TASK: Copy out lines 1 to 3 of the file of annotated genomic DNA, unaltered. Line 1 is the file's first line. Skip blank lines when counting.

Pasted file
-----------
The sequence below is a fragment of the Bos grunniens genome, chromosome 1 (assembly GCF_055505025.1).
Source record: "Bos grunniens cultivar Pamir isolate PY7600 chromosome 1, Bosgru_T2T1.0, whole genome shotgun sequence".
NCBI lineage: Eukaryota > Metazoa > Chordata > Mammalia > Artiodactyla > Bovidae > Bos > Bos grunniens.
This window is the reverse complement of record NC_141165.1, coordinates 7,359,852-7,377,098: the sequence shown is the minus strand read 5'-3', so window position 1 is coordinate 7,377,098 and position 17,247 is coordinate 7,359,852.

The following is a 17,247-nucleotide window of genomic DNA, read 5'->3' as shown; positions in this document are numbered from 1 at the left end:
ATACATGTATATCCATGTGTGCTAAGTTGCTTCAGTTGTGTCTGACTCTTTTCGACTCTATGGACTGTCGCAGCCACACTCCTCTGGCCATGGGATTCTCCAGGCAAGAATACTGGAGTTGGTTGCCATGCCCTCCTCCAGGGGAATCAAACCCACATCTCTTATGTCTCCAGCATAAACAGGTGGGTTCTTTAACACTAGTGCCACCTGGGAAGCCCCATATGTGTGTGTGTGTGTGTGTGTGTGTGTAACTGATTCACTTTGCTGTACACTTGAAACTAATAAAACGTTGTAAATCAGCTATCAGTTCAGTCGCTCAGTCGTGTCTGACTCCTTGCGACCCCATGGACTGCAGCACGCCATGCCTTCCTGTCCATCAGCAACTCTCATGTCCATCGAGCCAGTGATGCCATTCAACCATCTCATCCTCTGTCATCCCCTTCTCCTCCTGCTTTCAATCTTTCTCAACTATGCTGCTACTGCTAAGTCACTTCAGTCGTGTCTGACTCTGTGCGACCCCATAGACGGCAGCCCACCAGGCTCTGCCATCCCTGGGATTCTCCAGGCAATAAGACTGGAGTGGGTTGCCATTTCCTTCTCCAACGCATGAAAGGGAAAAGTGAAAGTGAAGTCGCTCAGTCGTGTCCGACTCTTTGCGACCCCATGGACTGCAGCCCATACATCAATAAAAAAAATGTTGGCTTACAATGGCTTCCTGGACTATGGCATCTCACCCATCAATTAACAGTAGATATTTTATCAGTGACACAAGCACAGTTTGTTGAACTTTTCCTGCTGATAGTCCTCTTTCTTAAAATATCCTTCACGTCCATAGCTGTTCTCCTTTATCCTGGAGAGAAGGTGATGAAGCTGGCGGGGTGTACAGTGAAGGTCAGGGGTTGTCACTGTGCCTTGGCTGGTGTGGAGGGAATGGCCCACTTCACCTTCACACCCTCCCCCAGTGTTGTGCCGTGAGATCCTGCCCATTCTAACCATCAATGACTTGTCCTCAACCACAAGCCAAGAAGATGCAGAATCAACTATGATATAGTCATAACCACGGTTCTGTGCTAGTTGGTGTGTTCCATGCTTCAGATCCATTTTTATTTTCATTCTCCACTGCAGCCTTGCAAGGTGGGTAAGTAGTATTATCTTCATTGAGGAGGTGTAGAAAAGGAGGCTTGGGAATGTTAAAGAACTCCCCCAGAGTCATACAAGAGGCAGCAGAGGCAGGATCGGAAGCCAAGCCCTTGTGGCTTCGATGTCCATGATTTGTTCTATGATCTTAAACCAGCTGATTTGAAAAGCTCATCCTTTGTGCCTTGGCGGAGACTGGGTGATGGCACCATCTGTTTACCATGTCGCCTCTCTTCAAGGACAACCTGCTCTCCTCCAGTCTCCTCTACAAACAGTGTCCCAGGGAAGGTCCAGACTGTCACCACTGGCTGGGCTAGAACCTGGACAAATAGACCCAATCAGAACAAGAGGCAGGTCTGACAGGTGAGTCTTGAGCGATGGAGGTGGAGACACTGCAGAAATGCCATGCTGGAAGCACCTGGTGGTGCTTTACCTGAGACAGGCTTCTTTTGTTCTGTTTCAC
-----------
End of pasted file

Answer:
The sequence below is a fragment of the Bos grunniens genome, chromosome 1 (assembly GCF_055505025.1).
Source record: "Bos grunniens cultivar Pamir isolate PY7600 chromosome 1, Bosgru_T2T1.0, whole genome shotgun sequence".
NCBI lineage: Eukaryota > Metazoa > Chordata > Mammalia > Artiodactyla > Bovidae > Bos > Bos grunniens.